Thursday, February 21, 2013

Growing Pains

He disagrees with me.

I disagree with him.

We are experiencing conflict.

And I like it.

A fellow with an intellectual disabilities really disagrees with me about something. It's something that manages to affect both his life and my life. I made a decision, one that was rightfully mine to make. He didn't like that decision at all - and has told me in no uncertain terms. He has expressed himself and his anger, or probably more accurately - displeasure, with me clearly. I understand where he is coming from. He understands where I am coming from. After listening to him, knowing that he kind of expected me to back down and change my mind, I still felt that I'd made the right decision. And ... after all ... it was my decision to make.

So we've gone back and forth a bit.

And both learning as we argued and discussed the issue.

He was learning that I have rights too, that I get to exercise those rights, that what's mine is mine and what's his is his. AND this decision was mine to make. I thought it through, he knows that. I heard his argument and went through my reasons again and reevaluated my decision, he knows that. He once would have battered at the boundaries, he once would have shouted the walls down, he once would have believed that his rights superseded mine. Once.

I was learning that it was truly OK to have an honest, adult disagreement with someone with an intellectual disabilities. I was learning not to patronise him, mollify him or back down from my honestly held point of view. I was learning that adult is as adult does and that I needed to be clear and kindly honest with him about my perception and my point of view. I was learning that it was OK to stay the course. I once would have behaved differently, like I was calming a child. Once.

This is a brave new world. It's what we wanted and what we worked for. I believe this fellows advocacy skills will have been honed by this experience. He knows that he's been heard, he knows that he expressed his point of view well and calmly. He knows that winning isn't always changing someone's mind or someone's decision, sometimes being clearly heard.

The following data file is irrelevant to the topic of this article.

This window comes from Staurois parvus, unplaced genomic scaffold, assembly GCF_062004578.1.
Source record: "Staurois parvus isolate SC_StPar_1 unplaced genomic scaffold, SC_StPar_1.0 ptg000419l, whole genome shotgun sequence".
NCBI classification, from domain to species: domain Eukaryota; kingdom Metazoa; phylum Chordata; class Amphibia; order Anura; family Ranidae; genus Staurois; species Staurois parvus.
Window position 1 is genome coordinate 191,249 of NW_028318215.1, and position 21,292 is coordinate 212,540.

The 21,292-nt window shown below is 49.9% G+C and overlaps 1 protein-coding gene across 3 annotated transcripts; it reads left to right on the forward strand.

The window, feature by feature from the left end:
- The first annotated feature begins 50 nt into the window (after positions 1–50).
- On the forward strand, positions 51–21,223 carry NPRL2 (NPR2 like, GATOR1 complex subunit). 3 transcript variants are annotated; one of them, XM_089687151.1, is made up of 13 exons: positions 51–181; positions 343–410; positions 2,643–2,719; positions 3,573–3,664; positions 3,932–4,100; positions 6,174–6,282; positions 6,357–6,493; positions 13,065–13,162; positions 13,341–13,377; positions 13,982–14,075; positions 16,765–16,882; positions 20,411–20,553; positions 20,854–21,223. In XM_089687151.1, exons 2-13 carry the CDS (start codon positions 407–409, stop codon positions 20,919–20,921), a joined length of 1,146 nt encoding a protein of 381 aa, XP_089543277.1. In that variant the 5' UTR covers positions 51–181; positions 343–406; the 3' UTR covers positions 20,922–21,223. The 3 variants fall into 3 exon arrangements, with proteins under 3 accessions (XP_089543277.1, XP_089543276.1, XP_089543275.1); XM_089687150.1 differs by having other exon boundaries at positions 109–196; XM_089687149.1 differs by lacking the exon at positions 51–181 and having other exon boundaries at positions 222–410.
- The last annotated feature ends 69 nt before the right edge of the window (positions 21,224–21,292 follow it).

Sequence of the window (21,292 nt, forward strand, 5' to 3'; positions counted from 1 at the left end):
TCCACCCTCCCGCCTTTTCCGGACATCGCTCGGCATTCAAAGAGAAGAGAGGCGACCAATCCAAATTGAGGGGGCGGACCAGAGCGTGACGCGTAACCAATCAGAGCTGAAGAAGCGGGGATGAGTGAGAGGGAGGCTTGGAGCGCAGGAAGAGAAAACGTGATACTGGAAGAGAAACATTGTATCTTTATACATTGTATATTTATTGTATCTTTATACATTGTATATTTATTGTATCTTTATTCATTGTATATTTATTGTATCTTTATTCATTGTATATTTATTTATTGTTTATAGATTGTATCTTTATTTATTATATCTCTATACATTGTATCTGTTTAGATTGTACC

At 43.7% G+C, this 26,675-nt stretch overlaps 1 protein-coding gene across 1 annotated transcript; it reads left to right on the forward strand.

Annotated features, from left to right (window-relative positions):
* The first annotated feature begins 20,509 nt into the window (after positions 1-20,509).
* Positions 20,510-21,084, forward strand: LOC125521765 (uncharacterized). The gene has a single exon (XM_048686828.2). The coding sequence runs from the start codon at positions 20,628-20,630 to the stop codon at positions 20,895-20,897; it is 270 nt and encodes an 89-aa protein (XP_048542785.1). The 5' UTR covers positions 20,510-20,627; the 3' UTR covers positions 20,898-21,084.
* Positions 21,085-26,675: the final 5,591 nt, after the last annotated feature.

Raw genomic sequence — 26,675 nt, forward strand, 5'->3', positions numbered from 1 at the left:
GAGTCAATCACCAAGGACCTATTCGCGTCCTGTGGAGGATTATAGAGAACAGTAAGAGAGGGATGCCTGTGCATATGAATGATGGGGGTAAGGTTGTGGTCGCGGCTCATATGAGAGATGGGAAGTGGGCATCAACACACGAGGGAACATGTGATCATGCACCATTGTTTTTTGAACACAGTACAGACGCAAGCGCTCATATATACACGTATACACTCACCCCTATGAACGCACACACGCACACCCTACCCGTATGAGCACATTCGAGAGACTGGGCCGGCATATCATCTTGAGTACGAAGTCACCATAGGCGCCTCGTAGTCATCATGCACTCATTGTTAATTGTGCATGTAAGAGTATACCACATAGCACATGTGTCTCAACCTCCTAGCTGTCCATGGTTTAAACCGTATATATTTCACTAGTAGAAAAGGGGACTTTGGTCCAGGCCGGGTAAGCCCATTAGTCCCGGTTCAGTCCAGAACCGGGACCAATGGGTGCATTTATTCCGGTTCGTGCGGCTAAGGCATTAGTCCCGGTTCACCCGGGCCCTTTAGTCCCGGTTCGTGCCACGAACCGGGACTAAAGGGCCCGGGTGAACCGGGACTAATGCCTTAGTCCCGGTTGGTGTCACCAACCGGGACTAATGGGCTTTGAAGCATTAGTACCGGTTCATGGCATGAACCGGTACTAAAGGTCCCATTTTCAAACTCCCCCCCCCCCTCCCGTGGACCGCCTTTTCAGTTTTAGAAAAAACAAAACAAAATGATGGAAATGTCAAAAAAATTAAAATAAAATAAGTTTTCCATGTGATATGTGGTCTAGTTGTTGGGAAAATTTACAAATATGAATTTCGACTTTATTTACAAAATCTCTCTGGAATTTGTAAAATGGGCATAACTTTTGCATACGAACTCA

This is a brave new world. And that world is going to ask of me to work with adults like they are adults. It is going to ask me to think about my relationships with self advocates in a very, very different way. It is going to ask me to 'grow up' my expectations.

Conflict ... who thought it could be the cause of growth.


Louna said...

Of course conflict can be the cause of growth. It's when we disagree that we learn from each other. Though in your case, the growth is based more on the way the conflict is taking place...

Princeton Posse said...

Thank you for listening to this young man. He was heard. It reminds me to do the same.

Anonymous said...

26 year old Robert Ethan Saylor had Down syndrome.
He was asphyxiated by plain clothed police officers.

These 3 strange men were attempting to remove him from a movie, where he was sitting peacefully...while his aide went to get the car.

He LOVED the police. He was killed by the very people he adored.

There are many news articles, as well as a couple of facebook pages.

We have got to do something about training our law enforcement differently.

Even with 10, 16 and 23 years of experience these cops had no idea what to do!

Here is one discussion about it:

Please if you have any thoughts or suggestions share them with your readers.
I don't ever want to see another family go through this.

Thank you for everything you do!